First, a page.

Dir. Uli Edel. 184 minutes.
In the 1960s and ’70s, West Germany was the site of a terrorist bombing campaign — not by Islamists or even neo-Nazis, but by members of the “Red Army Faction,” a sect of left-wing urban guerrillas who targeted banks, government offices and U.S. military bases. Led by the chisel-jawed Andreas Baader and once-respectable journalist Ulrike Meinhof, the RAF fought capitalism and looked good doing it, fielding a surprising degree of public support.
Despite its politically rarefied subject matter, “The Baader Meinhof Complex” plays like “The Dark Knight”: a gritty, tense thriller that grounds its frequently bizarre subject matter with a matter-of-fact style. One action scene features a young woman pulling an enormous machine gun out of a baby carriage — the sort of thing that would provoke laughter if not for the film’s otherwise clear commitment to realism. The cast are uniformly excellent, particularly Martina Gedeck as the finicky intellectual Meinhof, and Moritz Bleibtreu, who bulked up to play the Marxist he-man Andreas Baader.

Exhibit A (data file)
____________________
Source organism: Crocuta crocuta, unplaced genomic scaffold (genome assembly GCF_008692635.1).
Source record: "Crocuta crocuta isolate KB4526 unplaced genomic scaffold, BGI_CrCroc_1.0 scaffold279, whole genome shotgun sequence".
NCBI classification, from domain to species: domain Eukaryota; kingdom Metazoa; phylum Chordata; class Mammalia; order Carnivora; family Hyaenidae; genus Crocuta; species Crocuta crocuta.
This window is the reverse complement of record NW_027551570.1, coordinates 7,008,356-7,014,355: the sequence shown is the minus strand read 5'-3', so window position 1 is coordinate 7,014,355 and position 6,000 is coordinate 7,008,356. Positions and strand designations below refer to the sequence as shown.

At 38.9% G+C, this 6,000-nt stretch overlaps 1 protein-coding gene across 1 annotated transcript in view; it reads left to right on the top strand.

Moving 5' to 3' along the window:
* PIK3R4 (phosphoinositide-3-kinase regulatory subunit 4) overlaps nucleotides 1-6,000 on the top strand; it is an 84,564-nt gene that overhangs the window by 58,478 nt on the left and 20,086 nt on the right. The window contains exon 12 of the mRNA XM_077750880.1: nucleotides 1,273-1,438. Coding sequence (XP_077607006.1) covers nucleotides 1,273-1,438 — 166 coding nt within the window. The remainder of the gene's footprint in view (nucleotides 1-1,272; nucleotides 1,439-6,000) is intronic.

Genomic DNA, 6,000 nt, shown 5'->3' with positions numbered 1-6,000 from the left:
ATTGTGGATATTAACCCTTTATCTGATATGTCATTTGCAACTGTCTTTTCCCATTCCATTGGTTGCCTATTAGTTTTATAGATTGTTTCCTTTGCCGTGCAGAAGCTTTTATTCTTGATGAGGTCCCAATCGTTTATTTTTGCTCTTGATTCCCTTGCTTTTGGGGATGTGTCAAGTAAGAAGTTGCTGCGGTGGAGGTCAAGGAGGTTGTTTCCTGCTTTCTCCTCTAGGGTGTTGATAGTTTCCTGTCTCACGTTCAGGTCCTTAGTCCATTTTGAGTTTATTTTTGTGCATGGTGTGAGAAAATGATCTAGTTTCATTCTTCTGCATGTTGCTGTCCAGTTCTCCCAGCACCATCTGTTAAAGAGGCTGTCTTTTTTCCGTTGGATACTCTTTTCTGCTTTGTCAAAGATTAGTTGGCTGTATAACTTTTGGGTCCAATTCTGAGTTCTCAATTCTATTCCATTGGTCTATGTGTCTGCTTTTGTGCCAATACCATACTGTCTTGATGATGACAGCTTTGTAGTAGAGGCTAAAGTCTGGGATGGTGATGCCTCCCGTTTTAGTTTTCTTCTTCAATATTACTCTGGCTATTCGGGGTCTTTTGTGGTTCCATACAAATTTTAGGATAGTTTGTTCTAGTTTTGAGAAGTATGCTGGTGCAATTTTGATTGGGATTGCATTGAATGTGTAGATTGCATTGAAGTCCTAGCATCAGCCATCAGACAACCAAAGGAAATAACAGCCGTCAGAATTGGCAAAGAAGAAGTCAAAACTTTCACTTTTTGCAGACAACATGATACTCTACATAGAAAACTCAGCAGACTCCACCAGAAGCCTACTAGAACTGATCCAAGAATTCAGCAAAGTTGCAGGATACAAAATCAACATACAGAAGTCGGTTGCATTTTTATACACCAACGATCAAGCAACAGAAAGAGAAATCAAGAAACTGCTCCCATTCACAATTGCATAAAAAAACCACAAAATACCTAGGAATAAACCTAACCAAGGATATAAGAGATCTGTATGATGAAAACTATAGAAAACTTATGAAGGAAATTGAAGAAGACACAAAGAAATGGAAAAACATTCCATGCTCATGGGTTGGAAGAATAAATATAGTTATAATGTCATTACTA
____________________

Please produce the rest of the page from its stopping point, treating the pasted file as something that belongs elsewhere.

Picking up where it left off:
Also of note is the film’s superb sound design. These cracking, shattering, thundering shoot-outs and bombings did not emerge from a sound library. Each whipping of a stray bullet or fracturing of a window feels spontaneous, random and immediate. Some critics complained that “The Baader Meinhof Complex” glamorized its Molotov-throwing antiheroes, but the fact is that the Red Army Faction terrorists — many of whom were youthful, female and smartly dressed — were glamorous already. If the story and personalities of “The Baader Meinhof Complex” seem unbelievable, it’s only because truth is stranger than fiction.